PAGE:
The founder of Porsche, Ferdinand Porsche, famously had an unbudging requirement for a new Porsche model he began planning in the late 50s. It had to be able to accommodate a bag of golf clubs.
He also wanted it to be a 2 + 2 rather than a two-seater, which meant that two passengers should be able to squeeze in the back (although it definitely wasn’t to be a four-door). His other requirements were that it should be much quieter than its predecessor, and roomy and refined enough to be a road-going production car. Of course, it also had to be fast enough to compete with proper racing cars. Those requirements set the template for the sports cars, super cars and hyper cars of the second half of the 20th century, and right up to the present.
But the true pioneer was the Porsche 911, which was launched at the Frankfurt Motor Show in 1963 and remained miraculously unchanged for three decades – except of course for the ceaseless refinements that continued throughout its lifetime. (In fact, the 911 got its first major change only in 1993 and it wasn’t until 1998 that it had its first major body shell redesign, which coincided with the definitive break with Porsche’s famous air-cooled engines, and marked the end of an era.)
The design itself was the work of Ferry Porsche’s eldest son, Ferdinand Alexander “Butzi” Porsche. It’s streamlined, perfectly proportioned shape is undeniably beautiful, having itself evolved its distinctive bug-eyed front and aerodynamic prowess from the design for the VW Beetle Ferry Porsche penned in the 30s.
Of course, the conceptual leap that the 911 represented would have meant nothing without the performance and engineering to back it up. And Porsche had that in spades, immediately outpacing the fastest of the 356es – although, funnily, it wasn’t until the 70s that the 911 really hit its stride in motorsport, especially with the introduction of the Carrera RS 2.7 in 1972, which kicked off an era of almost obscene motorsport domination.
Despite its curiously unchanging silhouette, Porsche constantly pushed the outer limits of motoring performance with constant innovation. A few examples: with the introduction of the Porsche 911S in 1967, the 911 sported the first light-weight forged wheels ever used on a production car: the famous Fuchs alloy wheels. The first-ever open-top car with a roll bar was a 911 Targa. In the late 70s, the 911 Turbo was the first series sports car with an exhaust-gas turbocharger (a move expedited by the fact that there was no room to accommodate ever-bigger engines, but a relentless need for more power).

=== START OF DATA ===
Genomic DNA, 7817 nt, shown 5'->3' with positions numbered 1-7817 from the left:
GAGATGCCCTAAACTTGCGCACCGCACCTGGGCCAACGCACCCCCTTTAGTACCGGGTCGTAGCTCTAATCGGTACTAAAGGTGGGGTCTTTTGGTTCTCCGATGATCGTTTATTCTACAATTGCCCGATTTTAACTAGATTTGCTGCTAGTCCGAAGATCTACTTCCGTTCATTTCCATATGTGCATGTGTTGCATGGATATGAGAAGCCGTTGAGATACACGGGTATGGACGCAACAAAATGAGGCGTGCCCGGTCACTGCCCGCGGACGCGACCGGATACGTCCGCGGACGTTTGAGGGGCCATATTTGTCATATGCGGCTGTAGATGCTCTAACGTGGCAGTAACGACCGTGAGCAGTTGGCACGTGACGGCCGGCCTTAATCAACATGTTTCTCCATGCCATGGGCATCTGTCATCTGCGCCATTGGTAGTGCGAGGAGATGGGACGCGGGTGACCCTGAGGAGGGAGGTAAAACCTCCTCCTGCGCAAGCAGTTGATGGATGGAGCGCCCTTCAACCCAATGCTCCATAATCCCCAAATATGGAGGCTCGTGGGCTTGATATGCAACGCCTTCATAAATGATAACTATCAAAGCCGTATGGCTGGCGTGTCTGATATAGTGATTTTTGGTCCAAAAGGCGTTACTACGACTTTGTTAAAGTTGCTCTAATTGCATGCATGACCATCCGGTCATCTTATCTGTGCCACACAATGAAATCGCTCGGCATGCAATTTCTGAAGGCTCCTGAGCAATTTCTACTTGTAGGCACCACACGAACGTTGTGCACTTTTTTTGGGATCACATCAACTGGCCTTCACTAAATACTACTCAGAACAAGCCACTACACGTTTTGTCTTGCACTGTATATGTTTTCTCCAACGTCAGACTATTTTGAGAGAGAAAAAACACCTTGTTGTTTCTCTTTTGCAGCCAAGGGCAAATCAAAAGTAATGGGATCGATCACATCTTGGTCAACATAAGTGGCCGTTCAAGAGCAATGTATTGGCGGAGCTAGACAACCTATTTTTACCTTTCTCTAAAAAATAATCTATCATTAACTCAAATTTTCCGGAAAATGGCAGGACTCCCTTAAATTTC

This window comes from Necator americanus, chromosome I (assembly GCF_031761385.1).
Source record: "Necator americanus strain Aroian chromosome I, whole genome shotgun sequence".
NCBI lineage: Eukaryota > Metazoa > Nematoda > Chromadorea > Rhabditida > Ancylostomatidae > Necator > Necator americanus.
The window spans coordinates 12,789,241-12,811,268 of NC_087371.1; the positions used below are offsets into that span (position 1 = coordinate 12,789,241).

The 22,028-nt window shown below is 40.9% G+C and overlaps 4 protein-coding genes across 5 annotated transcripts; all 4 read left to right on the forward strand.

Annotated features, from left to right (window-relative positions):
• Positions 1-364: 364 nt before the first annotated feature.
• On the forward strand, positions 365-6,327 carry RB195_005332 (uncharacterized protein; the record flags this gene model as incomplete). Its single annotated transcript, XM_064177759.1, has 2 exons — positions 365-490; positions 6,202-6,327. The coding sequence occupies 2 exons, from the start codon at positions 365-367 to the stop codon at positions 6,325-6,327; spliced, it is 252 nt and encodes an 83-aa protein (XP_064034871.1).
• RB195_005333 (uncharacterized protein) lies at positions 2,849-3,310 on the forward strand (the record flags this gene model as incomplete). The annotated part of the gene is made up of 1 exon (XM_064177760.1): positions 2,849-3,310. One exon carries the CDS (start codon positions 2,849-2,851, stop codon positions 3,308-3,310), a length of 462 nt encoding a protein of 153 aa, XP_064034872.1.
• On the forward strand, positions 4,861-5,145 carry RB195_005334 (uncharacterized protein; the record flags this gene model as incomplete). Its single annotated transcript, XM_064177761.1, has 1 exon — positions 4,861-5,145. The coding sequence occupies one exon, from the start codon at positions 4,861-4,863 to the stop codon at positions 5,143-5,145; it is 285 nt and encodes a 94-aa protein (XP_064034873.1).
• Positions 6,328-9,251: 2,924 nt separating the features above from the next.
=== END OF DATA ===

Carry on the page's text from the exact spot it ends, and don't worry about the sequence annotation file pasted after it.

Nevertheless, by rights, the 911 was about due to be pensioned off by the late 70s or at least the early 80s, and in fact, the company had planned to phase out the 911 by the mid-80s, to be replaced by the 928 and 944. But, despite its plans, sheer customer demand forced the company to continue production and development of the 911 alongside its intended successors. It was more-or-less reinvented in the 80s with its distinctive whale-tail spoiler and given fresh life for another decade.
Even in the 90s, towards the end of its lifecycle, the 911 Turbo was still defying time and keeping up with a new generation of super- and hyper-cars. Finally, in 1998, with the last of the air-cooled 911s being produced and its first full body-shell redesign, Butzi’s original design was superseded, although it remains undeniable that something of the 911’s design DNA permeates every modern Porsche today.
It’s an old joke that the 911 represents “a triumph of development over design”, but in the joke is something of the secret of its incredible success: evolution rather than revolution; refinement rather than reinvention. Through a happy combination of its distinctiveness and adaptability, the 911 managed to persist at the cutting edge of motoring innovation without succumbing to fads and trends. As a result, it will always be the exemplar of its kind.